Section 4, I discuss the inflation argument and explain why, once we reject the
recognitional conception of content self-knowledge, the inflation of ordinary self-
knowledge should be no more warranted than its deflation.

Bar-On, Dorit. (2009). First-Person Authority: Dualism, Constitutivism, and Neo-

Expressivism. Erkenntnis: An International Journal of Analytic Philosophy, 71(1),

What I call "Rorty's dilemma" has us caught between the Scylla of Cartesian
dualism and the Charybdis of eliminativism about the mental. Proper recognition of what
is distinctively mental requires accommodating incorrigibility about our mental states,
something Rorty thinks materialists cannot do. So we must either countenance mental
states over and above physical states in our ontology, or else give up altogether on the
mental as a distinct category. In section 2, "Materialist Introspectionism -- Independence
and Epistemic Authority", I review reasons for being dissatisfied with materialist
introspectionism as a way out of the dilemma. In section 3, "Constitutivism", I outline
two constitutivist alternatives to materialist introspectionism. In section 4, "A Neo-
Expressivist View", I offer my neoexpressivist view according to which the distinctive
status of mental self-ascriptions is to be explained by appeal to the expressive character
of acts of issuing them. This view, I argue, allows us to stay clear of eliminativism
without committing to Cartesian substance dualism, thereby offering a viable way of
slipping between the horns of Rorty's dilemma.


MITCHELL GREEN'S, SELF-EXPRESSIONOUP 2007. Philosophical Books, 51:
212227. doi:10.1111/j.1468-0149.2010.00512.x

Greens Self-Expression (SE henceforth) is a bold and ambitious attempt to
remedy this situation. Green is after no less than a unified view of all the myriad ways we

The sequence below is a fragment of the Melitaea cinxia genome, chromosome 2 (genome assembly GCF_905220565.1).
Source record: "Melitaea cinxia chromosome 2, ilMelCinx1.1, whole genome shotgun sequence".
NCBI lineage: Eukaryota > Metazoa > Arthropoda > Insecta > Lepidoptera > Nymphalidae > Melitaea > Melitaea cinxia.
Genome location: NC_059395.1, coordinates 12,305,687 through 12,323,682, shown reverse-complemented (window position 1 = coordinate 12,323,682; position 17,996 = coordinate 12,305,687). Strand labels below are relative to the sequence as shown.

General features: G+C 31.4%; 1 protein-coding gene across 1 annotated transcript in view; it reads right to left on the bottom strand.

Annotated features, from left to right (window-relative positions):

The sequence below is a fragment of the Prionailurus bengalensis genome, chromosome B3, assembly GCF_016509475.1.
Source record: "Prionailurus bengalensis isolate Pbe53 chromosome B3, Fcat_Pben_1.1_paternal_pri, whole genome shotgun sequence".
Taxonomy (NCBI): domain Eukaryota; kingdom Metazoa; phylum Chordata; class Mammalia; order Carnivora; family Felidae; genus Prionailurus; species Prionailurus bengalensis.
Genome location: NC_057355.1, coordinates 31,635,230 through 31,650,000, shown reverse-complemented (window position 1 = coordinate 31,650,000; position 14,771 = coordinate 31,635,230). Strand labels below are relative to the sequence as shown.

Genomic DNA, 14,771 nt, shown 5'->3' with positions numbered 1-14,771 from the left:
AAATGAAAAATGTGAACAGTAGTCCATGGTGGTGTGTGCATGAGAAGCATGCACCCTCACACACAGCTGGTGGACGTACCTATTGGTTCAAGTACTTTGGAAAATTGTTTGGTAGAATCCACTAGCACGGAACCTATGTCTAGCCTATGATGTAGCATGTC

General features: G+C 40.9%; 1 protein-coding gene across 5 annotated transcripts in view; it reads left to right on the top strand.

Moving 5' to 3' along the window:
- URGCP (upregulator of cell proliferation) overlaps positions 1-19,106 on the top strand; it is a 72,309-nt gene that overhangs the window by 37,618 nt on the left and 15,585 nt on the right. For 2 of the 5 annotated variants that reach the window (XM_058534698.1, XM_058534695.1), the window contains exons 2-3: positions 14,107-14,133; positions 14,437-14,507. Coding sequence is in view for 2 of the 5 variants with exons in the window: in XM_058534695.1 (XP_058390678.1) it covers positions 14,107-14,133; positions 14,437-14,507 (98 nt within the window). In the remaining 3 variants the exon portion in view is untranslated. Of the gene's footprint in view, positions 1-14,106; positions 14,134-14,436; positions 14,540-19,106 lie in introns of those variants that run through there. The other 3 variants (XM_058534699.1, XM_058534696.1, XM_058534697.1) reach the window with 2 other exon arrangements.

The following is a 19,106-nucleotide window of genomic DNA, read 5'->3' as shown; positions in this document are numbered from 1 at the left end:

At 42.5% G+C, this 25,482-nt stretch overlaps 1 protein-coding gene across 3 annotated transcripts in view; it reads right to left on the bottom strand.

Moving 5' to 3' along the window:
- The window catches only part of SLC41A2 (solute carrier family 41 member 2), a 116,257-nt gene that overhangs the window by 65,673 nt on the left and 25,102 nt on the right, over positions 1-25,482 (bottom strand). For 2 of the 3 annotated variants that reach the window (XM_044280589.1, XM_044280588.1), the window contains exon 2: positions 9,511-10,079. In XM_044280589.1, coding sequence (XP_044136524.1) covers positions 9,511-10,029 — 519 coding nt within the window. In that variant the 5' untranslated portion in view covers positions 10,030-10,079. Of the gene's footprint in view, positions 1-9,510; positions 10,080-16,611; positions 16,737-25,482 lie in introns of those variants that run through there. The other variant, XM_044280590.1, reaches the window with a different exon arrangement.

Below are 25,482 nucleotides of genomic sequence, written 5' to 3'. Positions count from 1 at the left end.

have of expressing ourselves: through wincing or crying, as well as through culturally
acquired gestures; by engaging in convention-governed speech-acts, and in works of art
or music, as well as in various idiosyncratic ways.1 It is his aim to portray what he terms
self-expression, wherever it occurs, and however it is carried out, as a matter of the
production of a signal that also shows an expressers state of mind.2 The book provides a

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clear defense and development of this idea. It makes a distinct and significant
contribution to our understanding of an important topic that lies at the intersection of
philoso- phy of language, mind, and action, metaethics, linguistics, ethology, biology of
communication, and aesthetics. I have great sympathy to Greens general approach to his
topic, as well as to many of the details of his view of expression. Partly for this reason,
my effort in what follows will be more constructive than critical. Offering my own spin
on some key elements in Greens view, I will highlight a difficulty I see for Greens
official account of expression, but will suggest that his overall view has resources to
handle it.

Bar-On, D. (2010). Avowals: expression, security, and knowledge: reply to Matthew

Boyle, David Rosenthal, and Maura Tumulty. Acta Analytica. 25:1, 47-63.

In my reply to Boyle, Rosenthal, and Tumulty, I revisit my view of avowals